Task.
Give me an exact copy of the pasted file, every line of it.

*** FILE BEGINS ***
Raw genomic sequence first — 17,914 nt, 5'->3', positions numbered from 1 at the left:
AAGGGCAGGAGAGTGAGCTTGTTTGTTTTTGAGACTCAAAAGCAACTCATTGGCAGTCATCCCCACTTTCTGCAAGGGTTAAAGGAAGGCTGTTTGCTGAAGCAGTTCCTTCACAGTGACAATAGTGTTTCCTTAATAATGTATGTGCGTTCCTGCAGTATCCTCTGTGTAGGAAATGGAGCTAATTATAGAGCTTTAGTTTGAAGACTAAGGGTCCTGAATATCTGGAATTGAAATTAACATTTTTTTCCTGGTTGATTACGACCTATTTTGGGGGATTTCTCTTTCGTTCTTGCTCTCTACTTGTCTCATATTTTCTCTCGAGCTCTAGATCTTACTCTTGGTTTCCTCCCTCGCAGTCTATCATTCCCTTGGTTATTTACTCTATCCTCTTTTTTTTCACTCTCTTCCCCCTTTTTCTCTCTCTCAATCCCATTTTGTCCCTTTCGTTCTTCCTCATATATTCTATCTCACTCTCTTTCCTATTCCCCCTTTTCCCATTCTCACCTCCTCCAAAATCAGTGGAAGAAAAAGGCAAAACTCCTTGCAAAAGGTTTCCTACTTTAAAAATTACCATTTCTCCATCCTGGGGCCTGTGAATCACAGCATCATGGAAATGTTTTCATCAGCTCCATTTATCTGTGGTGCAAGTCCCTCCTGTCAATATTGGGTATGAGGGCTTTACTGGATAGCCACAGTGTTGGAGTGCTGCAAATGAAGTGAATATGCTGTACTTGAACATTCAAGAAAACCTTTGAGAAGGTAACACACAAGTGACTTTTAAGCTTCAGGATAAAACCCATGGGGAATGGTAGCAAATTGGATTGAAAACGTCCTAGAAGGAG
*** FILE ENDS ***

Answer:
Raw genomic sequence first — 17,914 nt, 5'->3', positions numbered from 1 at the left:
AAGGGCAGGAGAGTGAGCTTGTTTGTTTTTGAGACTCAAAAGCAACTCATTGGCAGTCATCCCCACTTTCTGCAAGGGTTAAAGGAAGGCTGTTTGCTGAAGCAGTTCCTTCACAGTGACAATAGTGTTTCCTTAATAATGTATGTGCGTTCCTGCAGTATCCTCTGTGTAGGAAATGGAGCTAATTATAGAGCTTTAGTTTGAAGACTAAGGGTCCTGAATATCTGGAATTGAAATTAACATTTTTTTCCTGGTTGATTACGACCTATTTTGGGGGATTTCTCTTTCGTTCTTGCTCTCTACTTGTCTCATATTTTCTCTCGAGCTCTAGATCTTACTCTTGGTTTCCTCCCTCGCAGTCTATCATTCCCTTGGTTATTTACTCTATCCTCTTTTTTTTCACTCTCTTCCCCCTTTTTCTCTCTCTCAATCCCATTTTGTCCCTTTCGTTCTTCCTCATATATTCTATCTCACTCTCTTTCCTATTCCCCCTTTTCCCATTCTCACCTCCTCCAAAATCAGTGGAAGAAAAAGGCAAAACTCCTTGCAAAAGGTTTCCTACTTTAAAAATTACCATTTCTCCATCCTGGGGCCTGTGAATCACAGCATCATGGAAATGTTTTCATCAGCTCCATTTATCTGTGGTGCAAGTCCCTCCTGTCAATATTGGGTATGAGGGCTTTACTGGATAGCCACAGTGTTGGAGTGCTGCAAATGAAGTGAATATGCTGTACTTGAACATTCAAGAAAACCTTTGAGAAGGTAACACACAAGTGACTTTTAAGCTTCAGGATAAAACCCATGGGGAATGGTAGCAAATTGGATTGAAAACGTCCTAGAAGGAG